Updated from 10:23 a.m. EST
said Friday that 2006 will yield flat sales and slightly lower earnings per share, but the drug giant indicated that its top-line growth should resume in 2007 as new drugs more than offset the loss of patents on its existing medications.
The company is looking for what it calls an adjusted profit of about $2 a share this year, excluding items, or $1.52 to $1.56 when calculated using generally accepted accounting principles. Pfizer's projection that revenue in 2006 will be "comparable" to last year implies overall sales of about $51.3 billion. The consensus Wall Street estimate is just under $51.6 billion.
On average, analysts surveyed by Thomson First Call were looking for an adjusted profit of $2.04 a share this year. In 2005, Pfizer earned $2.02 a share, before items. GAAP earnings were $1.09 a share last year.
Pfizer also forecast "high single-digit average annual growth" in 2007-2008 adusted earnings per share. Depending on how you define "high single digits," Pfizer's EPS estimates for the next two years, excluding items, appear to fall below the consensus forecasts of $2.16 in 2007 and $2.30 for 2008. Pfizer's earnings estimates include its consumer-products business, which the company said earlier this week
would be evaluated for a spinoff, sale or perhaps retention.
"Over the next three years, a new generation Pfizer will emerge, and our company will have the operating and financial strength to sustain value," said Hank McKinnell, the chairman and CEO. "We are taking a fresh look at everything we do."
Adding that Pfizer's transformation won't happen overnight, McKinnell said his company's goal is to "play our best game better" as well as to "change the game."
Investors weren't terribly happy with what they heard. By early afternoon, the stock was down 39 cents, or 2.5%, to $25.95. The stock fell as low as $25.35 in heavy trading.
The decline was contagious, as shares of U.S. and foreign Big Pharma companies fell.
Pfizer's announcement had been highly anticipated ever since the company
withdrew its 2006 and 2007 forecasts in October, citing "current and anticipated business conditions."
Analysts have been predicting that Pfizer would soon take some emphatic actions given its strong cash flow from operations (more than $16 billion predicted this year), solid balance sheet and top-grade credit rating. Pfizer also is aided by an infusion of $37 billion it received thanks to last year's repatriation of profits from foreign subsidiaries.
"We have no interest in massive acquisitions," said McKinnell, adding that his takeover strategy is focused on technology and products.
The company expects to reach a decision on its consumer-products unit in the third quarter. The consumer division oversees a number of well-known brands, including Listerine, Benadryl and Visine, and it had sales of $3.88 billion last year, or 7.5% of corporate revenue.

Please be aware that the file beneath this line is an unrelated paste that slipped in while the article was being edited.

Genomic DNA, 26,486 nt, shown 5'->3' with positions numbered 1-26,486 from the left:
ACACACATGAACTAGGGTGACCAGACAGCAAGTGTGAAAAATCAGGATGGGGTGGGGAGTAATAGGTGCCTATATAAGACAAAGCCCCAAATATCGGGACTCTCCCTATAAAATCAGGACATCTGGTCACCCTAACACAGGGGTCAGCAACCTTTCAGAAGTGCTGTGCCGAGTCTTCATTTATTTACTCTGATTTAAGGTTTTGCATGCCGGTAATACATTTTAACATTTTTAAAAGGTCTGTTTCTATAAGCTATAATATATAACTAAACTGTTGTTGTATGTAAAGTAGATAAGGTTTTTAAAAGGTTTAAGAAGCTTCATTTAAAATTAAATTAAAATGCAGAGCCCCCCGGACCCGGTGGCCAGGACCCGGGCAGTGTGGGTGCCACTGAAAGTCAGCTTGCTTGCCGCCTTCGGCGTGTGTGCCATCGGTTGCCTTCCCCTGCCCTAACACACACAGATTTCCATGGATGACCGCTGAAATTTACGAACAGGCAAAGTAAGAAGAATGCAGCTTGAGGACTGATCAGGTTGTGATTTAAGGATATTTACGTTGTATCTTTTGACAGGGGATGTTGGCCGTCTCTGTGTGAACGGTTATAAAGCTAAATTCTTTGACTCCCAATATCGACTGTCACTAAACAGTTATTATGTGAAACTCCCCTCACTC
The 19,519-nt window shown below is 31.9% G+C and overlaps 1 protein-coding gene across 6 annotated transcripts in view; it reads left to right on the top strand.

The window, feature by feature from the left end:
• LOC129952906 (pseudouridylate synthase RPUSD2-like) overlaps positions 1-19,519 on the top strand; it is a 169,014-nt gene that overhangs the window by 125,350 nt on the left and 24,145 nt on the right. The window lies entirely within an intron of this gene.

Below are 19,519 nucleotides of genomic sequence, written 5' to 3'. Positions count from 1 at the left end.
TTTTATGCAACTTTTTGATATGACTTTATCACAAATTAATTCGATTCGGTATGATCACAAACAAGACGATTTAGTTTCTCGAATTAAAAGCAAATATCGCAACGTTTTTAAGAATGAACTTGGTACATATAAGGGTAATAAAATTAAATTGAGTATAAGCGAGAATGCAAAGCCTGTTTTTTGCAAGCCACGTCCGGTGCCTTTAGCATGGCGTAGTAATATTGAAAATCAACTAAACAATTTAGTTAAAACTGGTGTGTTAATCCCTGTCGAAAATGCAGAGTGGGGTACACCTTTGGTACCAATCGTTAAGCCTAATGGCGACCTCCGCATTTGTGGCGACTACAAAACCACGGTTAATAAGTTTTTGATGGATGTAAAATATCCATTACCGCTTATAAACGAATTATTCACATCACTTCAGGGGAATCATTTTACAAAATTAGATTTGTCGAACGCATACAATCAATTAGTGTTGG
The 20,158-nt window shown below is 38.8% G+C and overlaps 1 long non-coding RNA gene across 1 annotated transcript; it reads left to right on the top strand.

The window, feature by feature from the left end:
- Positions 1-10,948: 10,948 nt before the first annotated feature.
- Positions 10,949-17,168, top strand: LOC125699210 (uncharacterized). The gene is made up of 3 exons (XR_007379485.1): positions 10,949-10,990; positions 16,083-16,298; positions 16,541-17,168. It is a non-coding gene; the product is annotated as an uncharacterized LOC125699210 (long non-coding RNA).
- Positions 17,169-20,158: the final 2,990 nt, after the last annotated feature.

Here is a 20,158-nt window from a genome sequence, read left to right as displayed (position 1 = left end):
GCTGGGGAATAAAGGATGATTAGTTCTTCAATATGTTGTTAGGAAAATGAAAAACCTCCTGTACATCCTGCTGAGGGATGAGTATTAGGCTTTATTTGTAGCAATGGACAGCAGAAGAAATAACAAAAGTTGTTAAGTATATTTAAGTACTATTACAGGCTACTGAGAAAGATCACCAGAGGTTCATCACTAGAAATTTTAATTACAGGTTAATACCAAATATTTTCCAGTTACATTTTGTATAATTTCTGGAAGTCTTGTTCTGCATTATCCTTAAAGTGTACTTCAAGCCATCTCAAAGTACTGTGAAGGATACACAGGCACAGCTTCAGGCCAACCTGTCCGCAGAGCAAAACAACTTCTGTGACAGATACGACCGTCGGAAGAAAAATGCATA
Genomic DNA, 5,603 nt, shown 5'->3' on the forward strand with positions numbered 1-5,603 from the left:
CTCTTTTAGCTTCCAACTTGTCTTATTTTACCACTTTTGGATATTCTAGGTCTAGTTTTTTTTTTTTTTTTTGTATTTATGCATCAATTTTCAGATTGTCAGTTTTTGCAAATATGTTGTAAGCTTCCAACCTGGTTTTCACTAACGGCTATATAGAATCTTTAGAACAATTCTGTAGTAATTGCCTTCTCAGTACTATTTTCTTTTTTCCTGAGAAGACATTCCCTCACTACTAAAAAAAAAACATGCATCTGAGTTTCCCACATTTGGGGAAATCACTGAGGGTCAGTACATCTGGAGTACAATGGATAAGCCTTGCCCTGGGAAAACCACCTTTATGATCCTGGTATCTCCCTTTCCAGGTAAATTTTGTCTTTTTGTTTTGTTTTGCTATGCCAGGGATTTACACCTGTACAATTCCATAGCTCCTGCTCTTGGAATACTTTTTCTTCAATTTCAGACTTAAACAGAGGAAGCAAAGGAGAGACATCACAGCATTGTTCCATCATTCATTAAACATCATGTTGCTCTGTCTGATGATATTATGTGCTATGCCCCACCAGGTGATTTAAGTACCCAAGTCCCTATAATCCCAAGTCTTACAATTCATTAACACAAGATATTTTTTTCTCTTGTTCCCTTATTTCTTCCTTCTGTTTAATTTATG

David Shedlarz, a vice chairman, said the unit had pretax income of $700 million last year and would be worth more than $10 billion as a stand-alone company. Given the premium now placed on consumer-products companies, "this is an opportune time" to review corporate strategy, he said. McKinnell added that Pfizer has "no interest" in divesting consumer products piece by piece.
The company said this year's Lipitor sales will likely exceed $13 billion, up from $12.2 billion last year. Lipitor, a treatment for high cholesterol, is the world's biggest-selling drug.
McKinnell said he expects Lipitor sales growth in 2007, although he didn't provide an estimate. Analysts are worried that Lipitor's U.S. sales will come under pressure following the patent expirations in the next few months of Pravachol from
and, more significantly, Zocor from
. The fear is that managed-care firms will press patients and doctors to seek cheaper generics instead of brand name cholesterol fighters like Lipitor.
Pfizer said sales of the arthritis drug Celebrex should surpass $2 billion in 2006, up from $1.73 billion in 2005. The company says sales of the nerve-pain and epilepsy treatment Lyrica will be more than $900 million, rising from $291 million last year. The company plans to launch six new products this year, and said it will file for approval of five more drugs this year and next, including medications for HIV, schizophrenia and cancer.
The company needs growth from existing products, as well as new drugs, to offset the loss of $3 billion in sales this year as generics eat away revenue from brand-name medicines whose patents are expiring. Last year, patent expirations affected products with $2.8 billion in sales.
Additionally, Pfizer said it plans to buy back at least $1 billion in stock this year. Given Pfizer's enormous size, that buyback represents 1 cent a share. Shedlarz said the buyback prediction is "very conservative," adding that he expects to revisit the strategy later in the year.